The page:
“You want the best education, but it has to be in a safe environment,” the Grand Haven mother of two said.
Granzetto supports the recent legislation that Gov. Rick Snyder signed into law to launch the "OK-2-SAY” tip line in 2014. The 24-hour tip line allows students in Michigan to anonymously text, e-mail or call in tips about school threats.
It’s part of a cooperative effort between the Michigan State Police, the state's education and community health agencies, and the Attorney General's Office. Lawmakers have agreed to the use of about $3.5 million to run the tip line for four years, which will be monitored by the attorney general.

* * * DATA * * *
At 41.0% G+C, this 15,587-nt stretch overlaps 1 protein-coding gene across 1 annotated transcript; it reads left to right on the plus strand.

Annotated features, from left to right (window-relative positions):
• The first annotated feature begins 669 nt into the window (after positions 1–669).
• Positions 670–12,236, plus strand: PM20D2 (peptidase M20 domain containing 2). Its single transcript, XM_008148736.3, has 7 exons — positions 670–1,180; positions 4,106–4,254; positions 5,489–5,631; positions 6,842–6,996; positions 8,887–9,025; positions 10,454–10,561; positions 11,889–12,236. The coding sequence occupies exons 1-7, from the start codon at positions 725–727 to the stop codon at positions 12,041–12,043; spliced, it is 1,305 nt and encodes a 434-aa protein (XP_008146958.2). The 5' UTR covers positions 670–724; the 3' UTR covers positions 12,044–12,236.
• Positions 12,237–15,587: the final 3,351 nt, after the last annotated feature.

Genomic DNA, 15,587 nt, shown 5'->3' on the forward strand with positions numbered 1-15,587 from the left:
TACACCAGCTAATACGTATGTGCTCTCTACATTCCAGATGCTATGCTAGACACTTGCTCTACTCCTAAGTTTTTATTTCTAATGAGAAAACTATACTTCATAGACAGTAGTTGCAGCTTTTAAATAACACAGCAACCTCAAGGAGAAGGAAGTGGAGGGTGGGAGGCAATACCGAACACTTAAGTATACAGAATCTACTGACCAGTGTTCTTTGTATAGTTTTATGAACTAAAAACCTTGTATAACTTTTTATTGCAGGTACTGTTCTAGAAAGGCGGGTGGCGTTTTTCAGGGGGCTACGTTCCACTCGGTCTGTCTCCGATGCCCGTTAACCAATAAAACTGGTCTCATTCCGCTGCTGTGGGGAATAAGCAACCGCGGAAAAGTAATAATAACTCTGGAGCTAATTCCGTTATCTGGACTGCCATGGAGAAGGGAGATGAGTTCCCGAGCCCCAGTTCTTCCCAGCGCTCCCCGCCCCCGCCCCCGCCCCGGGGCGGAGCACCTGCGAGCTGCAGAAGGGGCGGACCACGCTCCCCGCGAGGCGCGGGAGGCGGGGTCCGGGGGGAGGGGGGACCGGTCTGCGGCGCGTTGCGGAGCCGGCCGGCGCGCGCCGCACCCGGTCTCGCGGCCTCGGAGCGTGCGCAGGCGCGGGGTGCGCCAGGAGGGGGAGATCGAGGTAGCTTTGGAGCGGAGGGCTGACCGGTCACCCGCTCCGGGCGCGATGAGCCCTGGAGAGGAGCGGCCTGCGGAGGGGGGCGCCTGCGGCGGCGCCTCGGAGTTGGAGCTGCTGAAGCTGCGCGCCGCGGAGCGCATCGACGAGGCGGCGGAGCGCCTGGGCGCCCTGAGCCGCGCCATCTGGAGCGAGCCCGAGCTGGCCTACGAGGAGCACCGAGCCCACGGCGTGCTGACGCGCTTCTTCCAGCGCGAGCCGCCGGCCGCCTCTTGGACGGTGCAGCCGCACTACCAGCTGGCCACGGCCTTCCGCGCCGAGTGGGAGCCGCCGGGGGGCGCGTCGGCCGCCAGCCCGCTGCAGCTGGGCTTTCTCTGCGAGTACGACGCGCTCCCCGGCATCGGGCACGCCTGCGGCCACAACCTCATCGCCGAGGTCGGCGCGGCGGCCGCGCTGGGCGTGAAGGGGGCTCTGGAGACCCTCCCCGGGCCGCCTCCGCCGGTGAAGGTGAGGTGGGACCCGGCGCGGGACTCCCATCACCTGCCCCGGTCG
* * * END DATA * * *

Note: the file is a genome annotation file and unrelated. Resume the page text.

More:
The program will be modeled after one created in Colorado following the shooting at Columbine High School in 1999.
While school districts have security measures in place for emergencies, local school officials said they support the tip line because of the additional safety it provides their students and staff.
Buildings in the Grand Haven district have a buzz-in system or a vestibule that directs visitors into the main office of each school building.
Safety and security measures are updated yearly based on changing laws and recommendations with law enforcement agencies, Grand Haven Superintendent Keith Konarska explained. Throughout the year, Grand Haven Area Public Schools staff and students prepare for emergency situations such as fires, tornados and building lockdowns.
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